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Will the Senate pass the $60 billion Sandy recovery bill?

In the midst of debt and deficit negotiations in Washington, politicians are carefully considering all aspects of the proposed billion-dollar superstorm Sandy recovery bill.

Billionaire investment banker Kenneth Lngone, (l.), listens as New York's Gov. Cuomo speak during a news conference, following a meeting of elected officials, business and labor leaders Dec. 14. Cuomo said Friday that New York has helped out other states after disasters so it's time for the federal government to step up and help New York following superstorm Sandy.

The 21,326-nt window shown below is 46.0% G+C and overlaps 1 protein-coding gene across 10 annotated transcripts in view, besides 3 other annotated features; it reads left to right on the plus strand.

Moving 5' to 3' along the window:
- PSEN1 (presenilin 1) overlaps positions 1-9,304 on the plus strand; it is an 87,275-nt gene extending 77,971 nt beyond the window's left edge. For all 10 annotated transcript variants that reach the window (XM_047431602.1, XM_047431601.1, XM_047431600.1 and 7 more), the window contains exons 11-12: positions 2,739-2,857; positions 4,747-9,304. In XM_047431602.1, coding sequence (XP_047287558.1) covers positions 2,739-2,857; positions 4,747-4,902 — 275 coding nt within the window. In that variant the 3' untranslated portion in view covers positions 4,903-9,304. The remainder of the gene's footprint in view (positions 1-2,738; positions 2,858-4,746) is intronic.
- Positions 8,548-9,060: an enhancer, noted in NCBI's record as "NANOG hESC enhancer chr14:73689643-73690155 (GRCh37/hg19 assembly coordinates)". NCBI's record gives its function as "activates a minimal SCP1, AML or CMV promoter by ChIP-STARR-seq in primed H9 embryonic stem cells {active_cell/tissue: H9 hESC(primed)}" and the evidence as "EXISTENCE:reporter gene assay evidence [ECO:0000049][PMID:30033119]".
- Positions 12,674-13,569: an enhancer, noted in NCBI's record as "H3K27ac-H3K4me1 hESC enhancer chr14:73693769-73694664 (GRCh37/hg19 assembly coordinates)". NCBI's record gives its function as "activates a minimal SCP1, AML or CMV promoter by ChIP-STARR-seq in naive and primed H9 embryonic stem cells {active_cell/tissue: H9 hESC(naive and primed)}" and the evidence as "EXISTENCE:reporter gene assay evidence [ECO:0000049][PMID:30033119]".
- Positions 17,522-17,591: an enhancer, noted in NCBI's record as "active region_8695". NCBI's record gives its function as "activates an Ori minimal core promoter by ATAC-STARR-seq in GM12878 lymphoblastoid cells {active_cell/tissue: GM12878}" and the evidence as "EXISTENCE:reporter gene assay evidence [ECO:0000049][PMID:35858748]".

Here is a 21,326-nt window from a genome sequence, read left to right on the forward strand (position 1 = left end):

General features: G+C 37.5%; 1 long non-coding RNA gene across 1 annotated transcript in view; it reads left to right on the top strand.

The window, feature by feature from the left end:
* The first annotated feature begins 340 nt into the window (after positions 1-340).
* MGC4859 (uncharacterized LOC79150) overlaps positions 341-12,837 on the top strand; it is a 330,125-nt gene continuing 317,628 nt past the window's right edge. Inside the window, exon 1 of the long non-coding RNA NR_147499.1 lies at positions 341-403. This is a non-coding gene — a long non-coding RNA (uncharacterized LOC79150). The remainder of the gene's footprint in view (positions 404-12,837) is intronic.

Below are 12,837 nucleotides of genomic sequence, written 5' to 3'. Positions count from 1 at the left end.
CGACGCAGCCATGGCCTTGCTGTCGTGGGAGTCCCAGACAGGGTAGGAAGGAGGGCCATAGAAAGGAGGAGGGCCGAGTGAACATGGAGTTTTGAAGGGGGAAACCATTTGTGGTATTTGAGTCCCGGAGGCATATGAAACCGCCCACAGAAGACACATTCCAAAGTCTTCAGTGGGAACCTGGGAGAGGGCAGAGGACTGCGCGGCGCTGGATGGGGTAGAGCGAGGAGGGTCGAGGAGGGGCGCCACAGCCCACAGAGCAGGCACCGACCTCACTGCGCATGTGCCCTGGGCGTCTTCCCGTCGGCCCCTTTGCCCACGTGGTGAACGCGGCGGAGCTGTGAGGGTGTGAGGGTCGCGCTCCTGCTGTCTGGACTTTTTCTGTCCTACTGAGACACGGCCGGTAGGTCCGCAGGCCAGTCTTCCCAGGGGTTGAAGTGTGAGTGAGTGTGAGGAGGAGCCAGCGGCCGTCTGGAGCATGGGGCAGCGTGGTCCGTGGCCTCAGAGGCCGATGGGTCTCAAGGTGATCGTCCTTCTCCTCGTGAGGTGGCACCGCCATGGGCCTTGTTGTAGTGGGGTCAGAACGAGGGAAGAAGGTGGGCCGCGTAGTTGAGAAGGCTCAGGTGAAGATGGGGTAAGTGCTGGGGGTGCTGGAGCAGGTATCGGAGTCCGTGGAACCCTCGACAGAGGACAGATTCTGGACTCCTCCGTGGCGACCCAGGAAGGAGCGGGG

Bebeto Matthews/AP

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The U.S. Senate on Monday began debating a $60.4 billion aid bill to rebuild communities devastated by Superstorm Sandy amid criticism by conservative groups who said the measure was loaded with wasteful, non-disaster spending.

The Democratic-controlled Senate is looking to pass the disaster aid bill this week. But Republicans, wary of its huge price tag in the midst of tense debt and deficit negotiations in Washington, are likely to try to ratchet back some of its provisions through amendments.

Meanwhile, the House of Representatives is taking a slower, more painstaking approach to analyzing the Obama administration's request for funding to rebuild coastal communities largely in New York and New Jersey, repair transportation infrastructure there and provide other aid.


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